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Vol. LXVII, No. 7
March 27, 2015
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Goal Exceeded, Again
CFC Finishes on a High Note

“Think for a moment what you have made possible,” said Dr. Lawrence Tabak, NIH principal deputy director. “Health care, shelter and food for those who would otherwise go without; tutoring and job training that turn lives around; cleaner air and water; and adopted pets. Those are just a few examples. You have lifted spirits and you have given hope.”

He was describing NIH’s achievements in its 2014 Combined Federal Campaign, which closed at $200,000 over goal at nearly $2.4 million. It’s become a proud tradition for NIH, consistently the highest donor to CFC within HHS and Montgomery County.

CFCNCA director Lou Nistler (l) presents the Million Dollar Circle Award to NIH, accepted by (from l) Dr. Josephine Briggs and Wendy Liffers, NCCIH, and (far r) Dr. Lawrence Tabak, NIH. Also pictured: Joel Sackett, 2014 HHS campaign manager. Liffers hands off the CFC banner to Tim Wheeles, NIDCD executive officer and 2015 campaign chairman.

Above, from l:
CFCNCA director Lou Nistler (l) presents the Million Dollar Circle Award to NIH, accepted by (from l) Dr. Josephine Briggs and Wendy Liffers, NCCIH, and (far r) Dr. Lawrence Tabak, NIH. Also pictured: Joel Sackett, 2014 HHS campaign manager.



Liffers hands off the CFC banner to Tim Wheeles, NIDCD executive officer and 2015 campaign chairman.

Photos Above: Ernie Branson

If you noticed that your work area and building became mysteriously inundated with cute puppies, kittens and toddlers last fall, be assured that it was part of a Grand Plan. NCCIH led this year’s CFC at NIH and developed a unique approach for posters and banners. Said Dr. Josephine Briggs, NCCIH director and 2014 campaign co-chair, “We asked, what does everyone love on the Internet—which videos go viral right away? Cute animals and babies. Our tagline was ‘Now that we have your attention, please give to CFC, whose charities include those helping kittens, puppies and kids in need.’”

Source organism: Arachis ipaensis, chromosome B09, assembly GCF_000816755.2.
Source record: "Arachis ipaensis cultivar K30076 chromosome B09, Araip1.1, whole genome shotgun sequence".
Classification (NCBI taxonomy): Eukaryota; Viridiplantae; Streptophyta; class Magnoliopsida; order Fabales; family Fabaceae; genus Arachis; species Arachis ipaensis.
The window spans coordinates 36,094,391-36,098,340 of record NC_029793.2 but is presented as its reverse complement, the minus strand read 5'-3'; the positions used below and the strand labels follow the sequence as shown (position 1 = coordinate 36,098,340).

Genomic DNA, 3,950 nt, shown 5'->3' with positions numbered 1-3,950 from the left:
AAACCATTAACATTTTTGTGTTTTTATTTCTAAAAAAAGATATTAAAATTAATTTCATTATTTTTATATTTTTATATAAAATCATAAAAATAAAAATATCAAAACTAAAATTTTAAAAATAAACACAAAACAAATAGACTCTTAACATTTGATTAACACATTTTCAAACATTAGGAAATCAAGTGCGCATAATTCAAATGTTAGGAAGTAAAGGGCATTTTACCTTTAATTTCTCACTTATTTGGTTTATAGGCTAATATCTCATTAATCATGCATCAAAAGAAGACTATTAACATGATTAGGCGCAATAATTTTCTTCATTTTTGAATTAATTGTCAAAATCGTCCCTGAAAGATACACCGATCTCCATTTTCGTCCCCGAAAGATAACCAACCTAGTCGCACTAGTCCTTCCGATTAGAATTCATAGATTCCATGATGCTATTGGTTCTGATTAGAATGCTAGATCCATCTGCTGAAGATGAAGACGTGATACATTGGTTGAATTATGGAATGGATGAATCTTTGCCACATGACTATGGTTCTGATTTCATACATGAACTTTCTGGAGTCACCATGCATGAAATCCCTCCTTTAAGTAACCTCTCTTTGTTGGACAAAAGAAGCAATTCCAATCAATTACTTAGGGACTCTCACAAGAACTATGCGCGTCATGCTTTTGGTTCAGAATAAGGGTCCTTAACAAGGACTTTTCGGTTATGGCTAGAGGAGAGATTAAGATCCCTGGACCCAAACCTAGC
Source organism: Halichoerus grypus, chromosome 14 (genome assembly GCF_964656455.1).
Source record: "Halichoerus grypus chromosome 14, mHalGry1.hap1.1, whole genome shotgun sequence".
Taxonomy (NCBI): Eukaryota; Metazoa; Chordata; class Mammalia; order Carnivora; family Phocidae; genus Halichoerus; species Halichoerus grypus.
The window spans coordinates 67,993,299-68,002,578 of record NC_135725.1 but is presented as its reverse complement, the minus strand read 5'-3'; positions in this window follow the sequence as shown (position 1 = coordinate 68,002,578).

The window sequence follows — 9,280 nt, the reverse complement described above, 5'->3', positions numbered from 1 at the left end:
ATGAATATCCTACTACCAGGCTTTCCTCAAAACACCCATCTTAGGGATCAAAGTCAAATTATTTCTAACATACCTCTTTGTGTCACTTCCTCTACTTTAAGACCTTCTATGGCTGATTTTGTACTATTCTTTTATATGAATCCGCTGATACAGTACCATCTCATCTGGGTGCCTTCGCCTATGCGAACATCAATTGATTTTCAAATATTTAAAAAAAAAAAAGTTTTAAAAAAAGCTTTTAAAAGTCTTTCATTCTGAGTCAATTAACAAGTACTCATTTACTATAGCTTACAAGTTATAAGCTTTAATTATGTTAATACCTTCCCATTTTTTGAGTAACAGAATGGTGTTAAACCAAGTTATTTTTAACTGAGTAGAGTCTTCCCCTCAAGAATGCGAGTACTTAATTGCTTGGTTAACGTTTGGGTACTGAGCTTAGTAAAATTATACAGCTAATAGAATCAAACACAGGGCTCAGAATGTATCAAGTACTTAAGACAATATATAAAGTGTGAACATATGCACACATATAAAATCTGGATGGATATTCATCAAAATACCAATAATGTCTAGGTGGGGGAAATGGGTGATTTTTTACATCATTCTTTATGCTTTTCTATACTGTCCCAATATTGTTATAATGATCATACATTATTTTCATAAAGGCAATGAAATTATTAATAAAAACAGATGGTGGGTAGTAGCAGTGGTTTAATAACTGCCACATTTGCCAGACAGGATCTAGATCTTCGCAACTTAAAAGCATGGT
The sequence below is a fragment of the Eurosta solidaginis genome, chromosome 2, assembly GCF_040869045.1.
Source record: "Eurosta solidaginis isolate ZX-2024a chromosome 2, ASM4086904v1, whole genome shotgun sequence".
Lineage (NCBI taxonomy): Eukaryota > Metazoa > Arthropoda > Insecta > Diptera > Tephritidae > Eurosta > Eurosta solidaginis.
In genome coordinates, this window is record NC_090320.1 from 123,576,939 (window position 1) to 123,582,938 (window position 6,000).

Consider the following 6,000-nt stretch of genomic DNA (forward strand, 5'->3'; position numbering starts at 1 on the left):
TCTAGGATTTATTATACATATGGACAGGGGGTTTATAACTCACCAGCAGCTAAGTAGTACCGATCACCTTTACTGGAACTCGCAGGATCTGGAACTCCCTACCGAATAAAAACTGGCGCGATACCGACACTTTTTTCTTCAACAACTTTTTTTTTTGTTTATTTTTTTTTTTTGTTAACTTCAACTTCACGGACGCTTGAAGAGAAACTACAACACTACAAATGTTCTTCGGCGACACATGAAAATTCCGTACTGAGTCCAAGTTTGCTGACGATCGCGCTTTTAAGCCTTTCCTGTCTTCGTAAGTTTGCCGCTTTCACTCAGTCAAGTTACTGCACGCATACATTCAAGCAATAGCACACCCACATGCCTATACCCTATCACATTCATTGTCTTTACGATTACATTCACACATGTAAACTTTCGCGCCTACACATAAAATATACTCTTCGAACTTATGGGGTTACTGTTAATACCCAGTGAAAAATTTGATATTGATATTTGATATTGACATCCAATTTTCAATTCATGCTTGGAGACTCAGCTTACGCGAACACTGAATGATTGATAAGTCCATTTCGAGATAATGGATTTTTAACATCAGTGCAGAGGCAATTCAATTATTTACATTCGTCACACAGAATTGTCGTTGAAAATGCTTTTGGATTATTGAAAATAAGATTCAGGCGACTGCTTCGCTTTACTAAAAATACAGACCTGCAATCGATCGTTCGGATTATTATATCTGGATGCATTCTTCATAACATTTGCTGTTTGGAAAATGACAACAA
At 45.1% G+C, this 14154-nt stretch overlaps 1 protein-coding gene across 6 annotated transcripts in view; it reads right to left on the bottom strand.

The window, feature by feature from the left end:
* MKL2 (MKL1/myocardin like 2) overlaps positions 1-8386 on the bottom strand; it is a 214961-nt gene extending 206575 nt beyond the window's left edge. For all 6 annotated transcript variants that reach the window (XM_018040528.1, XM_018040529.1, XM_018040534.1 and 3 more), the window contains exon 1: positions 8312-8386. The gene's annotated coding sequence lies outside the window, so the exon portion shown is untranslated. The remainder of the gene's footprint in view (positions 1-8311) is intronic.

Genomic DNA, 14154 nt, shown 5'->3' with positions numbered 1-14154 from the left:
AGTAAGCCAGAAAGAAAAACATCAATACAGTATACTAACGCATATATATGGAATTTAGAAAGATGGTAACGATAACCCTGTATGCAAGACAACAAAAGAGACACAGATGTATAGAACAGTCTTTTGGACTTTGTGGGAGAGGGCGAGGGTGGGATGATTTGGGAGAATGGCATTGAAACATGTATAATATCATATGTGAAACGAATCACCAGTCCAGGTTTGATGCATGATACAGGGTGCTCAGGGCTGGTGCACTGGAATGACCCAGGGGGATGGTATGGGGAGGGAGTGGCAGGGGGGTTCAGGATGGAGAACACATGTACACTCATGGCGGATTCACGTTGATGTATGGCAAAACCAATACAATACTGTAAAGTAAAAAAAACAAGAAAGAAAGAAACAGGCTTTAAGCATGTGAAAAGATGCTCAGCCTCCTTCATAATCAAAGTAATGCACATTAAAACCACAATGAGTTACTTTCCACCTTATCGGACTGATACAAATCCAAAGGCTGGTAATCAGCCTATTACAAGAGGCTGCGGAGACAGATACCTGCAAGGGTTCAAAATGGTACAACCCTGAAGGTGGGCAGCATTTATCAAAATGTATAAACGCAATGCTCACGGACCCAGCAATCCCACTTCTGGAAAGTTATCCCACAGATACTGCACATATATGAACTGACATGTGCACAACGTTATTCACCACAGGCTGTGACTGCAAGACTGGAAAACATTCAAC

It was also a theme in this year’s NIH Director’s Challenge. “We invited each IC to make a short, simple video, link to it in their CFC communications and upload it to the new NIH CFC YouTube channel,” said Briggs. For NCCIH’s sample video, one staffer shot it on his iPhone and another furnished Delta, a cat who cavorted with a laser pointer while Briggs delivered her CFC message. Sixteen more ICs made videos, which Briggs called “creative and impassioned” (see www.youtube.com/user/cfcnih).

Dr. Christopher Austin, director of NCATS and a trained opera singer, starred in the NCATS Directors Challenge video.
Dr. Christopher Austin, director of NCATS and a trained opera singer, starred in the NCATS Directors Challenge video.

Another theme was dedication, from the wide array of IC CFC events such as “Baking It Possible” (the Clinical Center), “A Taste of NIMH” and “Jail or Bail” (ORS/ORF) to the more than 800 keyworkers who toiled throughout NIH this year.

The results? Very impressive, said Wendy Liffers, campaign manager and NCCIH executive officer. “Every staff member at NIH who gave, and each dollar that he or she gave, grew the whole to ‘Make It Possible’ for those in need,” she said.

A closing ceremony for the 2014 campaign on Mar. 4 recognized special achievements. The National Capital Area office of CFC awarded the Million Dollar Circle Award to NIH and 5 categories of awards to 35 ICs or IC units for high participation rates and/or per-capita donations. Tabak delivered remarks on behalf of co-chair NIH director Dr. Francis Collins, who, although not able to attend, sent his heartfelt thanks; once again, “our community rose to the challenge and made a difference in the lives of so many,” Collins wrote in an email.

“Who made it possible?” said Briggs, closing the ceremony. “All of you. Once again, NIH responded, demonstrating its famous generosity of spirit. I’m so proud of our caring community.”

 


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